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DECEMBER 2013

Subject to Director's Approval

Special conditions in agreements for sale and purchase

As we reported in our Spring Edition of our Law Report, the recent Court of Appeal judgment in Arcadia Homes (in liquidation) v More To This Life Limited has brought to light potential issues with special conditions that have become common place in Agreement for Sale and Purchase contracts. In particular a “subject to Director’s approval” clause has, for the first time, been considered by the Courts. The resulting decision has implications for purchasers who seek to rely on these types of conditions to cancel an agreement.

The Case

In the Arcadia case the Company and its sole Director were found to be at fault in relation to the cancelled purchase of a property in Queenstown. Arcadia’s sole Director had signed an agreement to purchase a property with the only special condition being a “subject to Director’s approval clause”. After the Director found a more desirable property Arcadia cancelled the agreement. The Vendor eventually resold the first property some months later for a staggering $632,000 less.

The argument became whether Arcadia had the right to cancel the Agreement under the Director’s approval clause given that there was only one Director and that Arcadia had failed to carry out any real investigation before cancelling the agreement. It seemed that Arcadia had signed the Agreement to hold the property over the busy summer months and simply cancelled when something better came along.
The Vendor was successful in its claim against Arcadia and was awarded the $632,000 difference in price as damages plus a substantial amount of interest. The award to the Vendor was upheld in the Court of Appeal.

The Clause

The Court considered a number of factors when deciding this case. However the wording of the clause and its application was crucial. The clause was not worded carefully and was open to interpretation.

Arcadia believed that the clause simply created an option to purchase the property and that it could cancel the Agreement if it chose not to take up the option to purchase. The Court saw the clause very differently. It believed the clause created a legal obligation on Arcadia to take all reasonable steps to investigate the property so the Director could make an informed approval. Arcadia did not fully investigate the property and therefore Arcadia had no right to cancel the Agreement.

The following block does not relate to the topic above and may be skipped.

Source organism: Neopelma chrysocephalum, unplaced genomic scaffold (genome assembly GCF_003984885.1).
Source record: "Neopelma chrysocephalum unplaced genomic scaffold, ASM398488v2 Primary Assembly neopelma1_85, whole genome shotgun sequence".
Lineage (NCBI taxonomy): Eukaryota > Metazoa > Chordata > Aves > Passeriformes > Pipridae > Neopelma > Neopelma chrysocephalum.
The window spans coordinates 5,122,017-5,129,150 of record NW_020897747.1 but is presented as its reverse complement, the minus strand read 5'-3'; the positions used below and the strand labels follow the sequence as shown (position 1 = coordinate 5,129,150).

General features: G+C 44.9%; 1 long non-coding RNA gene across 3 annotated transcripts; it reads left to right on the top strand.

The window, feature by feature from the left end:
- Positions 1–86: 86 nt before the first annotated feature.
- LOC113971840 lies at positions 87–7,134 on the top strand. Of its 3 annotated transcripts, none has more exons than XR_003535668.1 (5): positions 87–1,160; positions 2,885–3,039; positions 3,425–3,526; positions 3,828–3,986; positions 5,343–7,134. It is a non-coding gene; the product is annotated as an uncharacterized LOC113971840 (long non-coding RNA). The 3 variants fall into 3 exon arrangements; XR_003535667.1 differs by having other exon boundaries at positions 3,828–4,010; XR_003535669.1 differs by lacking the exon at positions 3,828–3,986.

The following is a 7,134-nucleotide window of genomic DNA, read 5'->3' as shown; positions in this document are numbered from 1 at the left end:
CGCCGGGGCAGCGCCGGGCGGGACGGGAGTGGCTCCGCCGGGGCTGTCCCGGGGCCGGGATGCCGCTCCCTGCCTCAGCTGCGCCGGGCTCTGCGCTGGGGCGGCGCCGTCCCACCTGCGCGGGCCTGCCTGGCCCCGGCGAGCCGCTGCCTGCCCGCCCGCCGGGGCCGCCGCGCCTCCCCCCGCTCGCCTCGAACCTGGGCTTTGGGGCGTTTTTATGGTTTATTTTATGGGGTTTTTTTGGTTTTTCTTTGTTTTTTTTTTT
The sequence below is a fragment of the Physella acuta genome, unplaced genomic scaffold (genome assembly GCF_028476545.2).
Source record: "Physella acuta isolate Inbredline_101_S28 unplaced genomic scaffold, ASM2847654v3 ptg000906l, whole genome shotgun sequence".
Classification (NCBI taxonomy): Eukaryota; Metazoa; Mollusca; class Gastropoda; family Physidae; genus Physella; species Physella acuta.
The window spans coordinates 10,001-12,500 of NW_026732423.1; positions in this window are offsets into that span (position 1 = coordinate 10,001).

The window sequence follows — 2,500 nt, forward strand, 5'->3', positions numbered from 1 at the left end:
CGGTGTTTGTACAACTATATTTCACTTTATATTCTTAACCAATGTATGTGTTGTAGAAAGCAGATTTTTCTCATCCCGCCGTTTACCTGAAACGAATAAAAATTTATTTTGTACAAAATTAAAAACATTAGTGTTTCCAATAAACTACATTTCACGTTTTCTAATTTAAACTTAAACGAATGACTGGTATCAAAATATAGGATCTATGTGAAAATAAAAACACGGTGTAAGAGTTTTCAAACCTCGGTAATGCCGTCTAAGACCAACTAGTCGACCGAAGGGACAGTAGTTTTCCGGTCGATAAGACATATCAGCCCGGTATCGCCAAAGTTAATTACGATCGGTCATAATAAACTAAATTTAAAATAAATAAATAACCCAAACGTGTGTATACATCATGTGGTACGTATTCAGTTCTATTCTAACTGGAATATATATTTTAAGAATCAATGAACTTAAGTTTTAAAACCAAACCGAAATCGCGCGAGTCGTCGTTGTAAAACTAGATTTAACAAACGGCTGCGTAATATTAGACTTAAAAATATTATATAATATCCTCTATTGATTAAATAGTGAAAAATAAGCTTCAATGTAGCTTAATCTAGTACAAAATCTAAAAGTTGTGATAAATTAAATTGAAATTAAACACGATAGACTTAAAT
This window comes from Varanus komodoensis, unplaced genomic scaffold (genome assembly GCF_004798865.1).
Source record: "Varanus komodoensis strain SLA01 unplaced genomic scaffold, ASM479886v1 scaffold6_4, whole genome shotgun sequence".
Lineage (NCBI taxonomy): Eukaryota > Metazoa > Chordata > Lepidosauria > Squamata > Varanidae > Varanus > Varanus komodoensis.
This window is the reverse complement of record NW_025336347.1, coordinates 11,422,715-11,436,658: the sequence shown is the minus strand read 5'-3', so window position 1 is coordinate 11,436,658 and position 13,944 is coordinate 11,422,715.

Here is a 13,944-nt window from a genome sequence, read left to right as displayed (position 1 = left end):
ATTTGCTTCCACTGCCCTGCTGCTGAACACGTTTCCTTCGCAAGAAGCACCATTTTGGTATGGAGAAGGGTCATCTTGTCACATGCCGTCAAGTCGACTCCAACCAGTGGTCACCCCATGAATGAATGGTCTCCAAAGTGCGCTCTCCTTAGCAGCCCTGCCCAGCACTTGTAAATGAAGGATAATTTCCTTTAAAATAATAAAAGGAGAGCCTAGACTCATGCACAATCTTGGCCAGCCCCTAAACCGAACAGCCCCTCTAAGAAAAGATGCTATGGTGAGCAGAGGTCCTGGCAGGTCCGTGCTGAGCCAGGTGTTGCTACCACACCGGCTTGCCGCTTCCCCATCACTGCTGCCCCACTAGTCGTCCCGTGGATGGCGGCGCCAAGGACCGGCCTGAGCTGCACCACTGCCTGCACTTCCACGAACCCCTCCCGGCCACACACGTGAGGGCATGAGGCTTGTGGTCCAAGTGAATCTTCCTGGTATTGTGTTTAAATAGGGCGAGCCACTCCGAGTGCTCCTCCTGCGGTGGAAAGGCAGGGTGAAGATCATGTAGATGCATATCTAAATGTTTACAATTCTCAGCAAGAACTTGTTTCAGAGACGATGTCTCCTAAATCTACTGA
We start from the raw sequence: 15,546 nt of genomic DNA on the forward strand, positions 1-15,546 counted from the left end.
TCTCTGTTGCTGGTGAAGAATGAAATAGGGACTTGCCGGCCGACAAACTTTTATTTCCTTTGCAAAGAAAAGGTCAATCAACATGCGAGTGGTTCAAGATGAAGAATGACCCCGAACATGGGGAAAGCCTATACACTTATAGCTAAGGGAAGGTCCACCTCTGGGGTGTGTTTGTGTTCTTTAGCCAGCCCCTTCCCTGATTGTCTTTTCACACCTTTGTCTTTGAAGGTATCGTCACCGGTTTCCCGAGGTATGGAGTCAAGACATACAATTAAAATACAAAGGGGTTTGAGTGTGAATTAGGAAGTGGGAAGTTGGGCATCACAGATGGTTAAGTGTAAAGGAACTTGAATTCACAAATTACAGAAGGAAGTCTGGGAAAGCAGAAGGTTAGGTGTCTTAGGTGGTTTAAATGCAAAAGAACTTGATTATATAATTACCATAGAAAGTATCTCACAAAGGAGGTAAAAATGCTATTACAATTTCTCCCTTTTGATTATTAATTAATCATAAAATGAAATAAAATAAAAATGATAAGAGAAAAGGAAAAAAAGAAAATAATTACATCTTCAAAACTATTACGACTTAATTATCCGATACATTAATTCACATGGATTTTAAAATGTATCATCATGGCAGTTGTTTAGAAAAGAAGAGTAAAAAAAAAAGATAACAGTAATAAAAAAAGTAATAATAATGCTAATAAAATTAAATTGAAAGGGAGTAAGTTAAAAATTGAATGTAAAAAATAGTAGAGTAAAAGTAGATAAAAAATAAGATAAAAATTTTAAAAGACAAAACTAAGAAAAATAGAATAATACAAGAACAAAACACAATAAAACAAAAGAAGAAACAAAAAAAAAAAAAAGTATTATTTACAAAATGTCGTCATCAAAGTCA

Interestingly the Court likened the Director’s approval clause to common place due diligence clauses. The Court considered that the same obligations are created in relation to due diligence conditions. A Purchaser must actively investigate the property before deciding whether to proceed with the purchase. Using a due diligence clause to “hold” a property or purporting to cancel if you change your mind will not be a valid use of a due diligence clause.

Lesson One

Most Purchasers insert conditions into agreements for sale and purchase. Some are specifically provided for in the contract such as finance, LIM reports and Builders reports but some conditions are added to the further terms of sale page in an agreement. More often than not real estate agents or the parties themselves draft those special conditions. Because wording in an agreement can be crucial poor drafting can make all the difference between a straightforward interpretation and a major dispute. Make sure any special conditions are either REINZ approved clauses or better yet have us check an Agreement before it is signed. Once the Agreement is signed it is too late to have any drafting problems corrected.

Lesson Two

You should only sign an Agreement if you are serious about purchasing a property. You cannot rely on a “subject to approval” or “due diligence” clause to simply change your mind. Approval and due diligence clauses create an obligation for you to investigate the property. You need to actively investigate the property by doing things such as getting title searches, checking Council property records, getting a valuation and getting a builder’s report. If you don’t do any investigations and just change your mind you could very well be facing a claim from a disgruntled Vendor. Once an agreement has been signed you should immediately contact us in relation to your “subject to approval” and “due diligence” investigations.